Q: The so-called yellow house. What was its function in this whole network? What happened there?

A: The infamous yellow house was one of the centers in the private detention network. It was a transition centre where blood samples were also taken, in all likelihood to establish whether or not the person was compatible with recipients. So it was part of a network, but we know that it was not where organs were extracted.

Q: Do you think people didn’t pay enough attention to what happened to Serbs in Kosovo because of the devastation created by Serbian forces – the ethnic-cleansing, rape and murder. That is, when international institutions arrived in Kosovo, they treated the Serbs as the aggressors and the Albanians as the primary victims?

A: Yes, I think there was a perception that the Serbs were all guilty and the Albanians were all victims. It is true that Milosevic committed horrible crimes. What we refused to see is that there were also Albanian Kosovars who committed crimes. These crimes in no way diminish the gravity of the crimes committed by Milosevic. But I think that you can’t have a justice system for only the vanquished and not the victors. And I would like to stress that this report – and for me it is important to underscore this – is not a report against Kosovo. It is not a report against Kosovars.

I met mothers who had lost their sons in Serbia and mothers who had lost their sons in Kosovo, and between a Serbian mother and an Albanian mother who have both lost their children, there is no difference. And both have the right to know what happened to their children. So this is fundamentally a report for the men and women of Kosovo, because I am certain that there can be no real future for this people without the truth. These people, I know them well because there are many Kosovars in Switzerland. One tenth of the population of Kosovo is living in Switzerland and I know many. I believe they deserve a political class that is above corruption and that does not think solely of its own interests, but of the interests of the population as a whole.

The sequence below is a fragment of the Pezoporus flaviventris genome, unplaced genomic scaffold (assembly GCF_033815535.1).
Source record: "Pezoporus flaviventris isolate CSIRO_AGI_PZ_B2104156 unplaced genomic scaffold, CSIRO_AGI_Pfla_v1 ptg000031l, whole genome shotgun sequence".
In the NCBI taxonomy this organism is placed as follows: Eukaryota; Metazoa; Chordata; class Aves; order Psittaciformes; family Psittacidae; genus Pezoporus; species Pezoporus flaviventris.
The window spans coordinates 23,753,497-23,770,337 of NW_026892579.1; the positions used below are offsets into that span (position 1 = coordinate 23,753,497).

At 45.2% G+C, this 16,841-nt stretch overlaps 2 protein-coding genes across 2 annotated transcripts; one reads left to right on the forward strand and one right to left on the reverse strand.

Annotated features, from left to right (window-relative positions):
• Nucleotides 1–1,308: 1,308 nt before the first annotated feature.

Q: Are you ready to immediately hand your information, your witness list, your testimony, to EULEX so they can conduct an investigation ?

A: I am certainly in favor of a judicial process, but justice must provide guarantees. And when it does, I will ask the witnesses to agree to testify.

Michael Montgomery

Michael Montgomery is a senior reporter and producer for Reveal. He reports on the criminal justice system, vulnerable populations, and the underground economy. Montgomery has led collaborations with the Associated Press, the International Consortium of Investigative Journalists, Frontline, KQED and others. After completing a Fulbright fellowship in Eastern Europe, Montgomery covered the fall of communism and wars in former Yugoslavia for The Daily Telegraph and Los Angeles Times. He also worked as an associate producer for "60 Minutes" correspondent Ed Bradley and was a senior reporter for American RadioWorks. His investigations into human rights abuses in the Balkans led to the arrest and conviction of Serbian and Albanian paramilitaries and the creation of a new war crimes court in The Hague. As a reporter and producer, Montgomery has garnered national and international prizes, including an Overseas Press Club Award, Investigative Reporters and Editors Certificate, Edward R. Murrow Award, Peabody Award and Alfred I. duPont-Columbia University gold and silver batons. Montgomery is based in Reveal's Emeryville, California, office.